There will be no summer break for Central banks


Fund Commentary
26 Jul 2017


In June, US economic data was disappointing as consumption, production and business confidence decreased. On 14th June, the Fed raised its Fed funds target range from initially 0.75%-1% to 1%-1.25% and unveiled its plan to shrink its balance sheet (by USD 10 billion/month, including 6 billion of Treasuries and 4 billion of Mortgage-Backed Securities).

Ms Yellen did not mention when the program will be implemented. At the same time, the IMF cut its 2017 growth forecast for the United States (again) from 2.3% to 2.1%. In Europe, growth seemed to expand at the fastest pace, particularly in Germany, France, Spain and Italy. As a result, investors continued to bet on a probable tapering by the ECB in 2018, despite Mario Draghi’s comments, that a considerable degree of monetary accommodation is still needed for inflation dynamics to become durable and self-sustaining. In addition, the two major events this month were the victory of Emmanuel Macron’s party at the French Parliamentary elections and the takeover of Banco Popular by Santander in Spain (leading to the collapse of EUR 1.25 billion AT1 bonds).

In this context, the 2y US Treasury yield increased from 1.28% to 1.38% (+10bps), the 5y from 1.75% to 1.89% (+14bps), the 10y from 2.20% to 2.30% (+10bps), while the 30y yield decreased from 2.86% to 2.83% (-3bps) throughout the month. At the same time, the 30y inflation-linked Treasury yield increased from 0.90% to 0.98%, leading to a further decrease of the inflation breakeven from 1.96% to 1.85%. In addition, the 3 Month USD LIBOR increased from 1.21% to 1.30%.

In Europe, the 2y German yield increased from -0.71% to -0.57% (+14bps), the 5y from -0.43% to -0.22% (+21bps) and the 10y Bund from 0.30% to 0.47% (+17bps), after having reached a low of 0.23% on June 14th. At the same time, France, Italy and Spain outperformed the Bund. The French 10y OAT yield increased from 0.73% to 0.82% (+9bps) following the positive election outcome, while the Italian BTP 10y and the Spanish 10y bond yields decreased from 2.20% to 2.16% (-4bps) and from 1.55% to 1.54% (-1bps) respectively vis-à-vis reduced political uncertainties. On the credit side, the European iTraxx Main decreased from 62 to 53bps, its lowest level of the year, driven by the tightening of French corporate spreads, while the US corporate CDX index slightly decreased from 61 to 60bps. In Emerging Markets, the CDX 10y EM index increased from 251 to 262bps (+11bps).


During the month, the Investment Adviser slightly decreased the weight of Siemens 2018. The Modified Duration also decreased slightly from 1.26 to 1.14. In terms of portfolio diversification, the Fund held 35 issues from 34 different issuers.


During the month, the Investment Adviser took the decision to increase the weight of Schaeffler Finance. The modified duration slightly increased from 4.96 to 5.02. In terms of portfolio diversification, the Fund held 35 issues from 32 different issuers.


During the month, the Investment Adviser added a new issuer to the portfolio, Fresnillo (Mexico, BBB, world’s leading silver producer and Mexico’s largest gold producer). In terms of geographical breakdown, the top 3 countries were Russia (16.6%), India (10.4%) and China (9.9%). The rating allocation was 58.4% Investment Grade, 35.4% Crossover (BB+ and BB) and 6.2% cash. The breakdown of the portfolio in terms of market allocation was 90.1% Emerging Markets, 3.7% Developed Markets (i.e. Luxembourg/ArcelorMittal) and 6.2% cash. In terms of sector allocation, the Investment Adviser favoured Governments (33.5%) followed by Materials (23.6%) and Energy (15.7%). The modified duration decreased from 5.23 to 5.08 during the month. In terms of portfolio diversification, the Fund held 34 issues from 34 different issuers.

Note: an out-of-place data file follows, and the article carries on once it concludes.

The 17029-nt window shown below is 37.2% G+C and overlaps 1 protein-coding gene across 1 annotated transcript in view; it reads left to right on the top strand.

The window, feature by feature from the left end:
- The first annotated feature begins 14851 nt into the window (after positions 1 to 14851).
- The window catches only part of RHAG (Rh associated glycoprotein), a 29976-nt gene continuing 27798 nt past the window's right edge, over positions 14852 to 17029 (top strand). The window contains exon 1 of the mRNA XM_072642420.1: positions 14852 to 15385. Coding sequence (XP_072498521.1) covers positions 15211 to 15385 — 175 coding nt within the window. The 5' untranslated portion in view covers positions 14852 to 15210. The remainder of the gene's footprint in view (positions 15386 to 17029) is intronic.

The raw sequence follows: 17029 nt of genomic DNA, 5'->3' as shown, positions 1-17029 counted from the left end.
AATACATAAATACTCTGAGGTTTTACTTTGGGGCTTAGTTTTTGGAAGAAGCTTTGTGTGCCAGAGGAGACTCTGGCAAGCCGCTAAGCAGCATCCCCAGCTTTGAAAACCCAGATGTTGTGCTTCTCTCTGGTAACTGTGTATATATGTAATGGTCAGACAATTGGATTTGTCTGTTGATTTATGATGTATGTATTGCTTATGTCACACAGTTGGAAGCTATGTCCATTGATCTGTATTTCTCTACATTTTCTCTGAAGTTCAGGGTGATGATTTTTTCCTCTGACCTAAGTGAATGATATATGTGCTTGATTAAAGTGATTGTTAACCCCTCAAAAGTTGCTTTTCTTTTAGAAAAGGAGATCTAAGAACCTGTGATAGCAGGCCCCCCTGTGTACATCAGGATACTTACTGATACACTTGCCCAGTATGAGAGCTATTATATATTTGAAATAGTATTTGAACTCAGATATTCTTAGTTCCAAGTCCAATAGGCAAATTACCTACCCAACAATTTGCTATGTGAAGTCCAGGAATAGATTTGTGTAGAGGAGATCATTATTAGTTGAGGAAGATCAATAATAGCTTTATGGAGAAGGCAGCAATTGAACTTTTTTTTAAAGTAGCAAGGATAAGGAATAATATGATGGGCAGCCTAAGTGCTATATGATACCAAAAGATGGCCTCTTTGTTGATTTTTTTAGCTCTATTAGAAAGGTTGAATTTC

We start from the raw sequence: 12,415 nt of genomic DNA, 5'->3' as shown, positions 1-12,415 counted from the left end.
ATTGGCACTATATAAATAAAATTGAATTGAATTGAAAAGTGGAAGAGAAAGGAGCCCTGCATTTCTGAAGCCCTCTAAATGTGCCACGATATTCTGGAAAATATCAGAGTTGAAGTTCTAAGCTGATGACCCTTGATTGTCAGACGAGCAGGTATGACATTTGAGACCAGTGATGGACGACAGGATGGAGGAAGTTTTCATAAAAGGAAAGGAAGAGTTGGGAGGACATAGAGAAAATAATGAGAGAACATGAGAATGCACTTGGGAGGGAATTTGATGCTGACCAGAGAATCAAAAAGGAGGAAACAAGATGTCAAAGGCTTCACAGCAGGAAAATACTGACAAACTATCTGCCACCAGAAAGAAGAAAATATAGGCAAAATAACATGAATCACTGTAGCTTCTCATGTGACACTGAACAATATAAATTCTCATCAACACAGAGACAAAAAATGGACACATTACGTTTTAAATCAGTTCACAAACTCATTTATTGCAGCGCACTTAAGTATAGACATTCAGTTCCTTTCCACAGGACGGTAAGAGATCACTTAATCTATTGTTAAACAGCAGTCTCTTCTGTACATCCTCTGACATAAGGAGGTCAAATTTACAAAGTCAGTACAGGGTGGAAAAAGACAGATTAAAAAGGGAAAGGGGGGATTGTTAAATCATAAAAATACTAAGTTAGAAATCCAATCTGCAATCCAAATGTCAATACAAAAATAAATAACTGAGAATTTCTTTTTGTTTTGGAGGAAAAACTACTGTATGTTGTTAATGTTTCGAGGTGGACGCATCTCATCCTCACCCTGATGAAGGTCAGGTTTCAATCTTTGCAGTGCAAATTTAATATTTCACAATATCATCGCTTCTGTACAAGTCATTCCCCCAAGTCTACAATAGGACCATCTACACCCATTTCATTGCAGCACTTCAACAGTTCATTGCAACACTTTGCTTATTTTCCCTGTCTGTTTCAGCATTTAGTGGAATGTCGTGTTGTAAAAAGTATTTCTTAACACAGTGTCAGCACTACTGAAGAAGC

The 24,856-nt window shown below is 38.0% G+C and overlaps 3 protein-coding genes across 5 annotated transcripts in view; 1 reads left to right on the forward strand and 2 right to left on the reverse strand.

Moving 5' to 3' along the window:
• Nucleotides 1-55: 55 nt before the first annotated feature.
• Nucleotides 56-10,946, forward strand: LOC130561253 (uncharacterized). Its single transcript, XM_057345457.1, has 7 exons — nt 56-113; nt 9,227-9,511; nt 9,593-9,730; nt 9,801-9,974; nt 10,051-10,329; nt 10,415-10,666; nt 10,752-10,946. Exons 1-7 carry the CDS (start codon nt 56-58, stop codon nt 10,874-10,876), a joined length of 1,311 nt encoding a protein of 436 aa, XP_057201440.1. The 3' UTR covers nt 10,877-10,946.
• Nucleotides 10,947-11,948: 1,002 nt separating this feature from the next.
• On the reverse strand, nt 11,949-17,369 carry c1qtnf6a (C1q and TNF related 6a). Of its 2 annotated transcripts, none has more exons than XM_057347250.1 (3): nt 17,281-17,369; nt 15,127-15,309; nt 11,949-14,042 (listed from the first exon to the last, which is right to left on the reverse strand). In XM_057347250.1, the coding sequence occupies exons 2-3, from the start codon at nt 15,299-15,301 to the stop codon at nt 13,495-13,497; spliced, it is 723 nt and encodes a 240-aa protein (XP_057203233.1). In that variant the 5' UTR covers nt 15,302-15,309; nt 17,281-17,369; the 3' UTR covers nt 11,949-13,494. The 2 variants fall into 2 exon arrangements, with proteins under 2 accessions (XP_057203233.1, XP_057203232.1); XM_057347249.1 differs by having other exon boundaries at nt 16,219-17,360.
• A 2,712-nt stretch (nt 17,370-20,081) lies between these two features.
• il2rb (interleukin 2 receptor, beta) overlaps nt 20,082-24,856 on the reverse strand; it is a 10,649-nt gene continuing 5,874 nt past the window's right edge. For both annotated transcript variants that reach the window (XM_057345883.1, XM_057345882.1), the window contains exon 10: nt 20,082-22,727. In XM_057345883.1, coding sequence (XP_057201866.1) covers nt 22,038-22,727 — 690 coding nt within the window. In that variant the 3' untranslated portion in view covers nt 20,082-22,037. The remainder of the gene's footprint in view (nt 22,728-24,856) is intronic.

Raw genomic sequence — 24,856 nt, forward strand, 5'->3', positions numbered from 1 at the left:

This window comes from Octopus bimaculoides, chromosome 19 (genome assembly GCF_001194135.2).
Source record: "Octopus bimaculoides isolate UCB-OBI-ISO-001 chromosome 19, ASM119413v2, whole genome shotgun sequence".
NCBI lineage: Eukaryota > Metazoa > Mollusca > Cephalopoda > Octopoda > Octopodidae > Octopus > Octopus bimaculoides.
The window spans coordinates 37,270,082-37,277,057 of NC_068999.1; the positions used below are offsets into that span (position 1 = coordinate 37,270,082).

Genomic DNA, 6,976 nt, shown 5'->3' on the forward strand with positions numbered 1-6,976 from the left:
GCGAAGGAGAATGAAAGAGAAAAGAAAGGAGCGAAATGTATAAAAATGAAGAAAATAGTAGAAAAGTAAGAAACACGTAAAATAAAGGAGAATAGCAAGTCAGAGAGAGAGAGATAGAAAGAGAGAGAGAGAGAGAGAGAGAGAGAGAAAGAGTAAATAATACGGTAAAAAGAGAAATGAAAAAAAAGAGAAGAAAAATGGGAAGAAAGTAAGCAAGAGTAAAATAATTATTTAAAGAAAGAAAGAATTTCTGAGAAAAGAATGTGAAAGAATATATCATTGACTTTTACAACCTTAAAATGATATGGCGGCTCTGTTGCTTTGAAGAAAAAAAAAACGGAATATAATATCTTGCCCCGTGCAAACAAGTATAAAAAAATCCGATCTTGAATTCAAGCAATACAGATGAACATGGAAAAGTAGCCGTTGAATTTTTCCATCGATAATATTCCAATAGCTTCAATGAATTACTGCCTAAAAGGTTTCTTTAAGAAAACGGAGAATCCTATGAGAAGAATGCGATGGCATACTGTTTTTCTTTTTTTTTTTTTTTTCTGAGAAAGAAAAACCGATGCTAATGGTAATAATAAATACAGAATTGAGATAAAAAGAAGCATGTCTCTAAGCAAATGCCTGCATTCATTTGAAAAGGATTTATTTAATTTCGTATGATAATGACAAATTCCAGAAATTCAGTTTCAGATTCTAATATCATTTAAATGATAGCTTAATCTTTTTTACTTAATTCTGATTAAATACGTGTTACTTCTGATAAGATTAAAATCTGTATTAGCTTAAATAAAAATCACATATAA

The Investment Adviser’s outlook is tied to two major topics, inflation and Central Banks behaviour. In Europe and the US, inflation is low and will stay low. The current economic situation in the US is probably at a turning point, where equities are becoming less attractive and Treasuries more interesting. The bond market sent a signal in June: the Fed’s rate hike has led to a 15 bps rally of the 10y Treasuries from mid June onwards. The curve is flattening and will probably flatten further in the coming months when the Fed will be more cautious. This June hike could be the last one in 2017.

In Europe, tapering is a concern. Should the ECB decrease its QE next year, BBB spreads could widen significantly (both corporate and government) and the Bund curve could potentially steepen further. As a result, the Investment Adviser is very cautious in the European bond market but still believes that US Treasuries will become more and more attractive. They, especially the long dated ones, could be a top-performing asset class in 2018, as an inversion of the slope of the 10-30y curve is not excluded. Any correction would be seized by the Investment Adviser as an opportunity to add positions for a medium-long term strategy. The Investment Adviser will continue to monitor the resilience of the global cyclical recovery and the evolution of high beta Emerging Markets closely, in order to seize any opportunity to reinvest in these regions, which probably still offer the best risk-reward profile and will remain supported by low defaults, attractive carry and low supply.

In conclusion, the best performing asset class in a short-medium term horizon is still high quality Emerging Markets. However, from a medium term perspective (2018 and beyond) investors should consider start building positions in long-dated US Treasuries.

The views and statements contained herein are those of the Eric Sturdza Banking Group in their capacity as Investment Advisers to the Fund as of 14/07/17 and are based on internal research and modelling.